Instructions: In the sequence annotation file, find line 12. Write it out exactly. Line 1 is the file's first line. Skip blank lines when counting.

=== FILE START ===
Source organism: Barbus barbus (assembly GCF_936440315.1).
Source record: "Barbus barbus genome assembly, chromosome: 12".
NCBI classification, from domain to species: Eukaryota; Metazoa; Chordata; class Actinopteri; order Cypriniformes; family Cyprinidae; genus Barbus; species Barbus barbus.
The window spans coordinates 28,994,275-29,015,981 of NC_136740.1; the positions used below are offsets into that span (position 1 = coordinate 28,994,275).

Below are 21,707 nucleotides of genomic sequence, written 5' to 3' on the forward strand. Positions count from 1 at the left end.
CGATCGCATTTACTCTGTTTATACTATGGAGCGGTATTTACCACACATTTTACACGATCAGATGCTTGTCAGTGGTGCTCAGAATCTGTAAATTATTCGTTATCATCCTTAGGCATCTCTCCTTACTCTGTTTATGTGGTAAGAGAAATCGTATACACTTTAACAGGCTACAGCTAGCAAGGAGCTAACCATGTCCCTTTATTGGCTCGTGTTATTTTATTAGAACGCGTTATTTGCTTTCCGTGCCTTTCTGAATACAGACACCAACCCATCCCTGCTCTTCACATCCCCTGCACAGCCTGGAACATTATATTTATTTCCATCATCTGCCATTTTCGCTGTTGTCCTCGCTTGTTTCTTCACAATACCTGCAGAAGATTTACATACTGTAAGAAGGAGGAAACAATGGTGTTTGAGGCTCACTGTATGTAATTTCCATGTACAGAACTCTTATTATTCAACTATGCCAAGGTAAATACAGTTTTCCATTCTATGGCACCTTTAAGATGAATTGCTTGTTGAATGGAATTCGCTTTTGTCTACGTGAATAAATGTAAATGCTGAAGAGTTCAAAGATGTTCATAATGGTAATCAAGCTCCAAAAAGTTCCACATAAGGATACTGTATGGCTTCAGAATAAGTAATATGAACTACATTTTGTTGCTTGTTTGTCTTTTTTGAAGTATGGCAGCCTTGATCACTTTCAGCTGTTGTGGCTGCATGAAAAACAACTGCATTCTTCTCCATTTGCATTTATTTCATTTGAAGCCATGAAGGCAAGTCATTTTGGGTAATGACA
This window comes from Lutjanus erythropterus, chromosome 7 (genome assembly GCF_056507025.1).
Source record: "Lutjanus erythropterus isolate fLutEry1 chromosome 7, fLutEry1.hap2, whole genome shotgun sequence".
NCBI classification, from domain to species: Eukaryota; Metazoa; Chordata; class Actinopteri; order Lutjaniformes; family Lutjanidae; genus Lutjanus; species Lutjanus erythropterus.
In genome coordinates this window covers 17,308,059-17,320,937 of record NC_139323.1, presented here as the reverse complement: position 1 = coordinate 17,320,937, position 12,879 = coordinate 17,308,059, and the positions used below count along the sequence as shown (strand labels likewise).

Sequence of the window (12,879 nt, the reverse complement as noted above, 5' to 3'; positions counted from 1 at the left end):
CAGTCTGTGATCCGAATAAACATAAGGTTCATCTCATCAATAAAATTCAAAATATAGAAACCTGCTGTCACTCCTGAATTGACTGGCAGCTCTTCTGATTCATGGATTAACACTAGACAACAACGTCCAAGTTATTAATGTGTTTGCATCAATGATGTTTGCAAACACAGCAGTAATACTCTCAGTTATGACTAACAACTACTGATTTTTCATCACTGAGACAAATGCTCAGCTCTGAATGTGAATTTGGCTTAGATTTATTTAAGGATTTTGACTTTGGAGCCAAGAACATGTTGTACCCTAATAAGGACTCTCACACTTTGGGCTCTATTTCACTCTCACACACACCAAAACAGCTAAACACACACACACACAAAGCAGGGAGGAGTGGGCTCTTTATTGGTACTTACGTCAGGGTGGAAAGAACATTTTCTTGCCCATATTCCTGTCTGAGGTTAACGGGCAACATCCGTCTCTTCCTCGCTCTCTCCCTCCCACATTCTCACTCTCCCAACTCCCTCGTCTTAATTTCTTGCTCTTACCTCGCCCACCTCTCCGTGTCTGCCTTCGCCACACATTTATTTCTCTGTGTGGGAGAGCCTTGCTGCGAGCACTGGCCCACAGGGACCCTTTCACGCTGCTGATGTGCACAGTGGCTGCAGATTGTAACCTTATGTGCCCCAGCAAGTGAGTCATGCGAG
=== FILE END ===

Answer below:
CAGTCTGTGATCCGAATAAACATAAGGTTCATCTCATCAATAAAATTCAAAATATAGAAACCTGCTGTCACTCCTGAATTGACTGGCAGCTCTTCTGATTCATGGATTAACACTAGACAACAACGTCCAAGTTATTAATGTGTTTGCATCAATGATGTTTGCAAACACAGCAGTAATACTCTCAGTTATGACTAACAACTACTGATTTTTCATCACTGAGACAAATGCTCAGCTCTGAATGTGAATTTGGCTTAGATTTATTTAAGGATTTTGACTTTGGAGCCAAGAACATGTTGTACCCTAATAAGGACTCTCACACTTTGGGCTCTATTTCACTCTCACACACACCAAAACAGCTAAACACACACACACACAAAGCAGGGAGGAGTGGGCTCTTTATTGGTACTTACGTCAGGGTGGAAAGAACATTTTCTTGCCCATATTCCTGTCTGAGGTTAACGGGCAACATCCGTCTCTTCCTCGCTCTCTCCCTCCCACATTCTCACTCTCCCAACTCCCTCGTCTTAATTTCTTGCTCTTACCTCGCCCACCTCTCCGTGTCTGCCTTCGCCACACATTTATTTCTCTGTGTGGGAGAGCCTTGCTGCGAGCACTGGCCCACAGGGACCCTTTCACGCTGCTGATGTGCACAGTGGCTGCAGATTGTAACCTTATGTGCCCCAGCAAGTGAGTCATGCGAG